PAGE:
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Frequent reference has been made in Chapters gif and gif to differences between the measured properties of gold and pink specimens of C4KHg. In Table gif, a summary appears of the results of previous chapters regarding these two sample types. Although several distinctions between the pink and gold C4KHg have been pointed out, so far there has been no attempt at an explanation. Such an understanding is clearly very important for an understanding of superconductivity in GIC's since the two types of C4KHg have different superconducting properties.

Table: A summary of the known differences between the pink and gold C4KHg. The numbers here are representative of a typical sample of its type, although some variation was observed from sample to sample. Lambdaep is McMillan's electron-phonon coupling parameter.[165] kappa is the Ginzburg-Landau parameter discussed in Section gif; kappa ;SPMlt; 1/sqrt2 indicates type I superconductivity. The density of states, N(0), shown here was calculated in Section gif from the Hc2(theta) data. NA means not applicable.

The most noticeable aspect of Table gif is the lack of knowledge for the pink phase about the properties (thetaD, Lambdaep, N(0)) that are most directly connected to Tc, the zero-field superconducting transition temperature. Clearly a specific heat experiment on a Tc = 1.5 K C4KHg sample is highly desirable. (The specific heat experiment of Alexander et al. did not indicate superconductivity in C4KHg down to 0.8 K.[8] The samples used were said to be ``pink-copper'' in color.[8,148])

The other block to progress is the impossibility of preparing pure beta-phase ( Ic = 10.83 Å) samples.[147] From the information in the table it is hard to discern whether the presence of the beta phase is by itself sufficient to depress Tc from 1.5 to 0.8 K. The gold samples might also be more disordered in-plane than the pink ones, for example.[247] Also, there is no proof that all low- Tc samples contain the beta phase, although neutron scattering suggests that this might be the case. (See Section gif .)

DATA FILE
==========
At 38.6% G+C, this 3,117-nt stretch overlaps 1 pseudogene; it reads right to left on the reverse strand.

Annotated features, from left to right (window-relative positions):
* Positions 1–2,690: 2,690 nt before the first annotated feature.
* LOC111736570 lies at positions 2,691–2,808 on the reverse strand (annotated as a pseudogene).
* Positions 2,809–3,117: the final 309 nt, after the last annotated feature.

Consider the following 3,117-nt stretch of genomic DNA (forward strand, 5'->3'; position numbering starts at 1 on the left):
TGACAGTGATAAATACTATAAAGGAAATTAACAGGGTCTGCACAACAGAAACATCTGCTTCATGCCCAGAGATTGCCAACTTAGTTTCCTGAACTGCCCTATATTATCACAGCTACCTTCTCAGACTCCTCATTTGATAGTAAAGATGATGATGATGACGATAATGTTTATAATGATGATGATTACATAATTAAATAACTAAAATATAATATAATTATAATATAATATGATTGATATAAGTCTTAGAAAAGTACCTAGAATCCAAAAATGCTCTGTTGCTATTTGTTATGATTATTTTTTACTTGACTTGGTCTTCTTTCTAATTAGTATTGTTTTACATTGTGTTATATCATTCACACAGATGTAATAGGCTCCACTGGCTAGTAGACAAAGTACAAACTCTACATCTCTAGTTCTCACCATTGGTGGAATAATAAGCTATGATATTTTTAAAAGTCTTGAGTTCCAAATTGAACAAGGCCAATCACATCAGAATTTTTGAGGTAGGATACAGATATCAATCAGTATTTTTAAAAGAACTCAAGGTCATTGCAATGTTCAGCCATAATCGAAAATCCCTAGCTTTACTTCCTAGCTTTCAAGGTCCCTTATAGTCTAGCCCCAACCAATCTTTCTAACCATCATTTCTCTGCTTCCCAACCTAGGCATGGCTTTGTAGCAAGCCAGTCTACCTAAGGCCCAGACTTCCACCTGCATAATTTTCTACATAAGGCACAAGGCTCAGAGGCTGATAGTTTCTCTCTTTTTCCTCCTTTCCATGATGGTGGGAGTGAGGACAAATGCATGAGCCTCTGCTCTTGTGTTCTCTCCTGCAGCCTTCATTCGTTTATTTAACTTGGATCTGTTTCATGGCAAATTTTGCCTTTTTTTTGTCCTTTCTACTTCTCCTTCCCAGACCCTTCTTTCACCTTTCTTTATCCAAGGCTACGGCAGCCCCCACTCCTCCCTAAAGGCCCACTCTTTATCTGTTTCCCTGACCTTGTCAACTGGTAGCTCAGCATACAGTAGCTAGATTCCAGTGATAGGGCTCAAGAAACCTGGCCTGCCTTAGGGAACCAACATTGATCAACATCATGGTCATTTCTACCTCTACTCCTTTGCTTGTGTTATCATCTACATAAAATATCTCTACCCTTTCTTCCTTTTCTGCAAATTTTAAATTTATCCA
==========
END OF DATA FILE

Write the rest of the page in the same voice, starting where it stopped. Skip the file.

With just the information in the table on hand, it is hard to make a judgement about the reason for the lower- Tc in the gold C4KHg samples. More experimental results are needed to confidently identify a cause. Optical transmission and resistivity measurements were attempted, as discussed in Section gif , but these experiments were unsuccessful. Hydrogenation experiments are an appealing alternative because of the interesting effects of hydrogen chemisorption in the closely related binary compound C8K.[79,62] In particular, hydrogen chemisorption in C8K raises Tc from 0.15 K[141] to 0.22 K.[125] Dramatic increases in Tc due to hydrogenation are also observed in many of the transition metal dichalcogenides,[90] which have similar upper critical field curves to the ternary GIC's. Hydrogen can also cause a Tc enhancement in the elemental superconductors Pd, Al, and Th[226]. The mechanism of the hydrogen-related Tc enhancement in these materials is discussed below.

next up previous contents
Next: Hydrogenation and Superconductivity Up: Hydrogenation Experiments on Previous: Hydrogenation Experiments on (Alison Chaiken)
Wed Oct 11 22:59:57 PDT 1995